Google Scholar 

  8. Cacioppo, J. T., & Gardiner, W. L. (1999). Emotion. Annual Review of Psychology, 50, 191–214.

    PubMed  Google Scholar 

  9. Carstensen, L. L., & Turk-Charles, S. (1994). The salience of emotion across the adult life span. Psychology and Aging, 9, 259–264.

    PubMed  Google Scholar 

  10. Charles, S. T., Mather, M., & Carstensen, L. L. (2003). Aging and emotional memory: The forgettable nature of negative images for older adults. Journal of Experimental Psychology: General, 132, 310–324.

    Google Scholar 

  11. Constable, M. D., Welsh, T. N., Huffman, G., & Pratt, J. (2019). I before U: Temporal order judgments reveal a bias for self-owned objects. Quarterly Journal of Experimental Psychology, 72, 589–598.

    Google Scholar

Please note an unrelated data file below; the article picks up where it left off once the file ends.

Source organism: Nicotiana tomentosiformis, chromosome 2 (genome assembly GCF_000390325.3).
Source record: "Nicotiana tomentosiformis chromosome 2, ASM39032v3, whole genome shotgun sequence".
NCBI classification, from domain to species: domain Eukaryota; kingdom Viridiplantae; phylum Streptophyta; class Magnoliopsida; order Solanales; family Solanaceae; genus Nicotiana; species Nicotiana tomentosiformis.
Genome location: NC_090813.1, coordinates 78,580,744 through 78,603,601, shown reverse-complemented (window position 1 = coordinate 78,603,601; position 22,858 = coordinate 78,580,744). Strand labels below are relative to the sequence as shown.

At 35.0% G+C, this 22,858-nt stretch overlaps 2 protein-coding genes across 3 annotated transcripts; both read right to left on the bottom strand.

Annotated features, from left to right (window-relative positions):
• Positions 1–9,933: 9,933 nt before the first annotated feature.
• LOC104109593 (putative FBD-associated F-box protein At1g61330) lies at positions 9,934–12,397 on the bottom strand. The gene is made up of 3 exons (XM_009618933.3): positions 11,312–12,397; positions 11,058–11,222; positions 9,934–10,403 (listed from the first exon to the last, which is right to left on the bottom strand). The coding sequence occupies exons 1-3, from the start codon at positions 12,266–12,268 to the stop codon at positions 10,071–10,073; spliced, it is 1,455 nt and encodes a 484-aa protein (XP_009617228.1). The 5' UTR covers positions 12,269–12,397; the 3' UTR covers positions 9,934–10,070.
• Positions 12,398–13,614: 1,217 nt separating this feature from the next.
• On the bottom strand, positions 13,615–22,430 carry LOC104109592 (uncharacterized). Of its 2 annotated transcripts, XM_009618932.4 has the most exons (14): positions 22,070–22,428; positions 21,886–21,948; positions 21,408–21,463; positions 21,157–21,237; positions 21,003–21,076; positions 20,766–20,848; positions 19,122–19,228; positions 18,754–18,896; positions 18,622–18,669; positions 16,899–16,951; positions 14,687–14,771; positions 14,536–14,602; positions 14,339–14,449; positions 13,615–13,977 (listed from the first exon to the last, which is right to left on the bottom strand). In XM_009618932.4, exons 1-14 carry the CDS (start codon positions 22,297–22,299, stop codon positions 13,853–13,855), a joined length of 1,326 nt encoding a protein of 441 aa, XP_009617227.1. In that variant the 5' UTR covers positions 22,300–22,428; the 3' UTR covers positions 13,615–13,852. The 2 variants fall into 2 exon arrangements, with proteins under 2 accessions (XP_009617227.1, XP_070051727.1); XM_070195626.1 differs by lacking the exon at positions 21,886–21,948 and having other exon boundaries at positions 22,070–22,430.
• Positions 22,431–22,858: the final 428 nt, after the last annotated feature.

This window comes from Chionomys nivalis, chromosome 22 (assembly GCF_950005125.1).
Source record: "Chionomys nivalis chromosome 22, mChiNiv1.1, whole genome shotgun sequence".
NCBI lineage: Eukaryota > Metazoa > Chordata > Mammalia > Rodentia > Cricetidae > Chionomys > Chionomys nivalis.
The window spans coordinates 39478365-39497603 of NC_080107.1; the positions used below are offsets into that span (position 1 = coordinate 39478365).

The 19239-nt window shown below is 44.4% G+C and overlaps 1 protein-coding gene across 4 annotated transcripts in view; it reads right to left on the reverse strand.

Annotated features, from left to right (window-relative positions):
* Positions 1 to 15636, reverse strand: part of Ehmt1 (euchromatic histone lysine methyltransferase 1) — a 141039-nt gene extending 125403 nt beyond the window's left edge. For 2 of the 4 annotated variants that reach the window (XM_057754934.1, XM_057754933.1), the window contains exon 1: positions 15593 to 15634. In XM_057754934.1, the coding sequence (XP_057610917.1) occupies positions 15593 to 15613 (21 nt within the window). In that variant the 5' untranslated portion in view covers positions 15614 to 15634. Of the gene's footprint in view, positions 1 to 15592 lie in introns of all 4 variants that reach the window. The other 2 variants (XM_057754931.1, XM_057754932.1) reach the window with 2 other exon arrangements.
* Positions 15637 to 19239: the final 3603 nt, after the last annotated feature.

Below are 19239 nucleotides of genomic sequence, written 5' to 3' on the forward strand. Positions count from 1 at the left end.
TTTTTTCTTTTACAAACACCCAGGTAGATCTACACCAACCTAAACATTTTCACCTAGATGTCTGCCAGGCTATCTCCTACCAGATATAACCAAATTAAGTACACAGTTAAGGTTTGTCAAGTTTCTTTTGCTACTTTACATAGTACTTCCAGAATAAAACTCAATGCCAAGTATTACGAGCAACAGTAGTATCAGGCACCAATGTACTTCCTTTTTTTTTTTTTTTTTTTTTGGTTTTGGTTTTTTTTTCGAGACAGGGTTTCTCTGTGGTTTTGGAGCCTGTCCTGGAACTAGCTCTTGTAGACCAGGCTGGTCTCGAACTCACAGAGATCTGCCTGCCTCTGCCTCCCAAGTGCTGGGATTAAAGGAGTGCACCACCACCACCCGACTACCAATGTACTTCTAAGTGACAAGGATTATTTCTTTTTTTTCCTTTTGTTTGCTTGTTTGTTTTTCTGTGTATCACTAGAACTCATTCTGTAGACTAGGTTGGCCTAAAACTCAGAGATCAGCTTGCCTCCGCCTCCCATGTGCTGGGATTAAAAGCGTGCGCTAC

12. Correll, J., Wittenbrink, B., Crawford, M. T., & Sadler, M. S. (2015). Stereotypic vision: How stereotypes disambiguate visual stimuli. Journal of personality and social psychology, 108, 219–233.

    PubMed  Google Scholar 

  13. Cunningham, S. J., Turk, D. J., Macdonald, L. M., & Macrae, C. N. (2008). Yours or mine? Ownership and memory. Consciousness and Cognition, 17, 312–318.

    PubMed  Google Scholar 

  14. D'Argembeau, A., Collette, F., Van der Linden, M., Laureys, S., Del Fiore, G., Degueldre, C., Luxen, A., & Salmon, E. (2005). Self-referential reflective activity and its relationship with rest: a PET study. Neuroimage, 25, 616–624.

    Google Scholar 

  15. D’Argenbeau, A., & van der Linden, M. (2008). Remembering pride and shame. Self-enhancement and the phenomenology of autobiographical memory. Memory, 16, 538–547.